BOSTON (CBS) — Skywatcher alert! There is potential for a significant find in our nighttime sky over the next few months! Comet NEOWISE is quickly gaining popularity and excitement amongst professional astronomers. Good comet viewing with the naked eye is something extremely rare, perhaps only occurring a handful of times in a lifetime. The last significant viewing in our area came back in 1997 with Comet Hale-Bopp.
When Comet NEOWISE (named for the space telescope that discovered it) was first discovered back in March, there wasn’t much fanfare. It was barely visible via telescope and the thought was, it likely wouldn’t survive its trip past the sun, much like its predecessors, comets ATLAS and SWAN.
However, in recent days it has re-emerged from its trip around the sun looking brighter than anyone expected, almost as if it had undergone a recent outburst.
Some pics of #cometNEOWISE which could be seen at my location from about 0330 EDT up until sunrise (but was far easier to spot when it was darker). It could be easily seen by the naked eye here however, binoculars certainly help narrow things down better. #nhwx #nh #comet pic.twitter.com/hsiRfLGkBH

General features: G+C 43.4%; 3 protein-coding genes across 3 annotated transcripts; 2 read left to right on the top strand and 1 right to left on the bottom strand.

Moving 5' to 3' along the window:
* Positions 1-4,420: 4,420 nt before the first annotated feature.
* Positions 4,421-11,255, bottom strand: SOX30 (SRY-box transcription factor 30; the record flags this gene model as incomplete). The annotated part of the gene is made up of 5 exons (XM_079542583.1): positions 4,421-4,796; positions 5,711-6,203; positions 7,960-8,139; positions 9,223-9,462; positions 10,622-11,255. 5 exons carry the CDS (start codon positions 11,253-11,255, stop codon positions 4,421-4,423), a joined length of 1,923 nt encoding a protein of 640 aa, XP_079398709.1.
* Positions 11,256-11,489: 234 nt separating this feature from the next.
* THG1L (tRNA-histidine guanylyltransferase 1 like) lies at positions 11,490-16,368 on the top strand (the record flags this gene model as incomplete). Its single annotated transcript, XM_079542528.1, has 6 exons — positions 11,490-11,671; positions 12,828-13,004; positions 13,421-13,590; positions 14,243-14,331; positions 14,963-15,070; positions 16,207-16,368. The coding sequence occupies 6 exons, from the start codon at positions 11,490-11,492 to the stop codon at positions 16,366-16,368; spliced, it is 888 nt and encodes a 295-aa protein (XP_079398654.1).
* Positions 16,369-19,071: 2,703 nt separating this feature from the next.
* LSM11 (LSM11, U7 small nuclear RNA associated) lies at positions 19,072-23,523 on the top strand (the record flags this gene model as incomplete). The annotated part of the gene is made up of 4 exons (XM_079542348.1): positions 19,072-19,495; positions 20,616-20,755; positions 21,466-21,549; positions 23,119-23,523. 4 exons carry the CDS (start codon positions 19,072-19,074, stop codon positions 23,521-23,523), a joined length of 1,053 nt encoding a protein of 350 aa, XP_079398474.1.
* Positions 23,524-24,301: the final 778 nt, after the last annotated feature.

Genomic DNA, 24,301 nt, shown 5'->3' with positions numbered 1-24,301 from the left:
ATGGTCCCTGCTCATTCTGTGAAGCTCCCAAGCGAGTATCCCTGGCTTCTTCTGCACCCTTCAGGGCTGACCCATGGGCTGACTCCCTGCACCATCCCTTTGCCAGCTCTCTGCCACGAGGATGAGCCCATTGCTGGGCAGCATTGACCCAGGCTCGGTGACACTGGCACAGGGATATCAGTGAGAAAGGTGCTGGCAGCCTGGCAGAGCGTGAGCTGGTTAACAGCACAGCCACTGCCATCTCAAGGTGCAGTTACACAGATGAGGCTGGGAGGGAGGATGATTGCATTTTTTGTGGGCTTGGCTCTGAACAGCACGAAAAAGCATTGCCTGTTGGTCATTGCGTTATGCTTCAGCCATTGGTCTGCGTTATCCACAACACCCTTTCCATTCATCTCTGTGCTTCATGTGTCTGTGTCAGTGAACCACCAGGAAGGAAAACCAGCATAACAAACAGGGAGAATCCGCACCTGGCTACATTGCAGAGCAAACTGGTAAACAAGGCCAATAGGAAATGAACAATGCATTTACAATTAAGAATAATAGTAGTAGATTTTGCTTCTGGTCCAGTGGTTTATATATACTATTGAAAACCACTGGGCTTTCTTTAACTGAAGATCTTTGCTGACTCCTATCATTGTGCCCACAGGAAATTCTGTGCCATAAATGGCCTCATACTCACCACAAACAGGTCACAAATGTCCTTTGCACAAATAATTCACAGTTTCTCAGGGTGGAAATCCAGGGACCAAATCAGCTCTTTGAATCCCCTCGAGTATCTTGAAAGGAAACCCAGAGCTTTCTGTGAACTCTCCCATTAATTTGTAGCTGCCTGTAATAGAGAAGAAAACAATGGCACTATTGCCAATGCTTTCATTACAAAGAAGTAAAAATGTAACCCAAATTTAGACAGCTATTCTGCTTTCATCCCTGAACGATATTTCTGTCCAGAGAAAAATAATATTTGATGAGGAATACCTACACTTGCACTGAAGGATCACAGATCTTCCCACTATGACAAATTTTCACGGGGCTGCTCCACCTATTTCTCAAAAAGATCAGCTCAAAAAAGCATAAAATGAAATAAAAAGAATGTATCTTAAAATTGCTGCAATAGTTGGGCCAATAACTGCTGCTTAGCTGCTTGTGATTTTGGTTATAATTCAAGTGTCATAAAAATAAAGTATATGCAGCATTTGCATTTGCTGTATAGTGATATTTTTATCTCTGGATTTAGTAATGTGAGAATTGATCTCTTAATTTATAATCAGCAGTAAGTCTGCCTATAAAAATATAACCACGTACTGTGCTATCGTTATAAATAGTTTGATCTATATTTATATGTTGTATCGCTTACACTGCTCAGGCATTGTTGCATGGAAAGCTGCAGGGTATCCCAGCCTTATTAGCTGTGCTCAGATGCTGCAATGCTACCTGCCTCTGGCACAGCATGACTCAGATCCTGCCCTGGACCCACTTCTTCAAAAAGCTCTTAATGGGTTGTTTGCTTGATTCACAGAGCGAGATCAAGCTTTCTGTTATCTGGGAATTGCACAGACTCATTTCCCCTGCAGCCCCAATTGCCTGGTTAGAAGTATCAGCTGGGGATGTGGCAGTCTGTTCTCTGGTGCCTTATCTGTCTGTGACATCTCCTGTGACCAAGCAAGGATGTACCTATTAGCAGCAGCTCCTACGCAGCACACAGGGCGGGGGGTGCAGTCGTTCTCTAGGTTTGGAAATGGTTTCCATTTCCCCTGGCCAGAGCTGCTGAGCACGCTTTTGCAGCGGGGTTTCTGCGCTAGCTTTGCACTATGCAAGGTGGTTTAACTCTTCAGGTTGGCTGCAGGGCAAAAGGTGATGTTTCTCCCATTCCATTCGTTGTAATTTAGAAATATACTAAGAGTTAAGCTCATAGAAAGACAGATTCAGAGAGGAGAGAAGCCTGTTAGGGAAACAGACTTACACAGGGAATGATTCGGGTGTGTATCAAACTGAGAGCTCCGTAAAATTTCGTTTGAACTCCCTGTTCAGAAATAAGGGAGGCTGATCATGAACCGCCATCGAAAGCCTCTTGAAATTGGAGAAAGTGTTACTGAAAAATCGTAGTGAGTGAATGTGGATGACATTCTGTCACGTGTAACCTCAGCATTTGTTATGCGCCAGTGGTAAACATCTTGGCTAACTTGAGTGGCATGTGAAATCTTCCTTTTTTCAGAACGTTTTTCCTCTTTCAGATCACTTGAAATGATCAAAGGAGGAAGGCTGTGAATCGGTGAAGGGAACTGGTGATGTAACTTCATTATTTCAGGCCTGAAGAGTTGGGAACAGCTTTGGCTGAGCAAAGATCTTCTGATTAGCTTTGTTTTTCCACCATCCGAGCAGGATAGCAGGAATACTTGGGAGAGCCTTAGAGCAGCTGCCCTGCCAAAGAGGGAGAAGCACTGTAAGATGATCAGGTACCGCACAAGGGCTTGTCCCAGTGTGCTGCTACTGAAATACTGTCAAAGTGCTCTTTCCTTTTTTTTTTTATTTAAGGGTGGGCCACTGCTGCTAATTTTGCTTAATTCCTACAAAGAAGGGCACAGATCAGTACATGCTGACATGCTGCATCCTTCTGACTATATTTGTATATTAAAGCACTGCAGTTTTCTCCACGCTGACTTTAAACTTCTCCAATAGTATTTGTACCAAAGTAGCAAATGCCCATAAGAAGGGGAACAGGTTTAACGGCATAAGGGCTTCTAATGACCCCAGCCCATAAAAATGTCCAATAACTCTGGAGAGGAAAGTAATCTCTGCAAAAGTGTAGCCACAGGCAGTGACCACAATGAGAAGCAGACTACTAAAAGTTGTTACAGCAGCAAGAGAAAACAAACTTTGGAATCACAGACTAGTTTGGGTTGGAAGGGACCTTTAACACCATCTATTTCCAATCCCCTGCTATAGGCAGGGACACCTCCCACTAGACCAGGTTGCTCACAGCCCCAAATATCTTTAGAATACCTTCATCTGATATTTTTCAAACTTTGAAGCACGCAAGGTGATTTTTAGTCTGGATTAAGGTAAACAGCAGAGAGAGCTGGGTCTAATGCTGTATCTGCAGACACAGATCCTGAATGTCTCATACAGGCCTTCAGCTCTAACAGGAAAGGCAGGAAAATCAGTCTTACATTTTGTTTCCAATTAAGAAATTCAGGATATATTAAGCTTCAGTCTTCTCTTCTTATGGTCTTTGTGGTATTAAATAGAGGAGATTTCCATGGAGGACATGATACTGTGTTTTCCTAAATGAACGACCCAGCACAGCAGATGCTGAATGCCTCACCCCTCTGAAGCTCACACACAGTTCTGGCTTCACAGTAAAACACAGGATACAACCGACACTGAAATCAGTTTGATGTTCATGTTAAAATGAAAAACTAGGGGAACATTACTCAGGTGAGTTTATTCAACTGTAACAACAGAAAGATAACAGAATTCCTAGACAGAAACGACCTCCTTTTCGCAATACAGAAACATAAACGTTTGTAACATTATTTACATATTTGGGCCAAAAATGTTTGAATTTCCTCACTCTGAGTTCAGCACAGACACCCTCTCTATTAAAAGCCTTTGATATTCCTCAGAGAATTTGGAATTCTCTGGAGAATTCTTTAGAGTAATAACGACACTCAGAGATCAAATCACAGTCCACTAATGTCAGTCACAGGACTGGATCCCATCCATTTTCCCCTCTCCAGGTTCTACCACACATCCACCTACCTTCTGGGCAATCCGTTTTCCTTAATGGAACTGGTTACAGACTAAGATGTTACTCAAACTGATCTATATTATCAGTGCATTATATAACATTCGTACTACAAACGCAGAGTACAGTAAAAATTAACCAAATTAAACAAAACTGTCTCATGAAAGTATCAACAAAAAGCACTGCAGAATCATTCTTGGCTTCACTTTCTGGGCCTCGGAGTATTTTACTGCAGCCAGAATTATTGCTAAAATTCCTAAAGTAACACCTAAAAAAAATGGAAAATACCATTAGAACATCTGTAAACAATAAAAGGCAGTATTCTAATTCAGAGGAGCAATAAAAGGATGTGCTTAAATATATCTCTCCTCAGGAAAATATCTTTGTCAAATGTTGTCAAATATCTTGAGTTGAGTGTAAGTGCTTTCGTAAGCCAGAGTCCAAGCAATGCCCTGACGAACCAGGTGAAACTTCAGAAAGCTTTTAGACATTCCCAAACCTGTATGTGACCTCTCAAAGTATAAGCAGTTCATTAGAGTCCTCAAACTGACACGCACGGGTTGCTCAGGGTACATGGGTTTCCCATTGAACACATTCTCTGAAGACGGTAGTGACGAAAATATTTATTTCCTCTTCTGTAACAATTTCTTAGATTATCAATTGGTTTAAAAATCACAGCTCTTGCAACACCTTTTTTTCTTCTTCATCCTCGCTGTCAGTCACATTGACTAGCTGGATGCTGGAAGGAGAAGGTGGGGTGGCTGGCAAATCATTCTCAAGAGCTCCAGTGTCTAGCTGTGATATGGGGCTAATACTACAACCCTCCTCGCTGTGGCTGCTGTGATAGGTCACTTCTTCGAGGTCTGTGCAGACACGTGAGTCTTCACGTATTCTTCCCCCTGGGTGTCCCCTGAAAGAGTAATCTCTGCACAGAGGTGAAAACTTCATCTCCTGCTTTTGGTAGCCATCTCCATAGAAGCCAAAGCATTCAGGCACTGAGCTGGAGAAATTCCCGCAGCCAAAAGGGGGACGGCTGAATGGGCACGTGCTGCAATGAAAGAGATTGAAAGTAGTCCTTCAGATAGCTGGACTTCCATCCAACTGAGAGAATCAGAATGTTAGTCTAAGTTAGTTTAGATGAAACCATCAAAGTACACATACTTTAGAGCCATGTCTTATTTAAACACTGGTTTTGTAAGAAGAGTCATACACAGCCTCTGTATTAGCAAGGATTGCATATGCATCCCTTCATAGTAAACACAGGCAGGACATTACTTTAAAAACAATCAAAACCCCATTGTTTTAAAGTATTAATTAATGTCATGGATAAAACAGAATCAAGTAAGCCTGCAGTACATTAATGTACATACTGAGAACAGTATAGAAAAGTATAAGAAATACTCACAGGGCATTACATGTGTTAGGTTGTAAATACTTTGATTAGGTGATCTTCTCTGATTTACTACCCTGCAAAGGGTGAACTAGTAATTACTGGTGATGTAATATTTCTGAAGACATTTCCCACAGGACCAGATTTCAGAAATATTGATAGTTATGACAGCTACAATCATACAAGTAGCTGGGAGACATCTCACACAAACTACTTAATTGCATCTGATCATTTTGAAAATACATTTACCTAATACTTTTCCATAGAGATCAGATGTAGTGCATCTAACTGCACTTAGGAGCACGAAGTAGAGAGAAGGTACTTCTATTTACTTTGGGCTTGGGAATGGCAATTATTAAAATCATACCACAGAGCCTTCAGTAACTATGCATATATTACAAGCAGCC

— Ryan Knapp (@WXKnapper) July 6, 2020
While Comet NEOWISE may not live up to the stunning Comet Hale-Bopp in brightness, it now appears as though it will be visible to the naked eye for the next several weeks!
So, how do you see it?
In the morning sky, you need to look to the northeast horizon (must have a clear view of the horizon, cloud and light pollution-free). Its position will peak around July 11th at about 10 degrees (or about a fist-length) above the horizon. Thereafter it will slowly dip lower and lower each day.
Perhaps the best chance too see it will come in the evening sky, beginning right around July 12th. Looking at the northwest horizon in the evening, the comet will slowly rise higher and higher as it nears its closest pass by Earth on July 22nd (about 64 million miles).
During the last week of July, Comet NEOWISE will appear about 30 degrees (or three fists) above the horizon in the evenings.
Again, to see the Comet with the naked eye, you will need ideal viewing conditions…a clear view of the horizon, near cloud-less sky, free of haze and any light pollution. Using binoculars or a telescope will certainly help!
And if you capture any pictures, we want to see them! Please send them along to email@example.com
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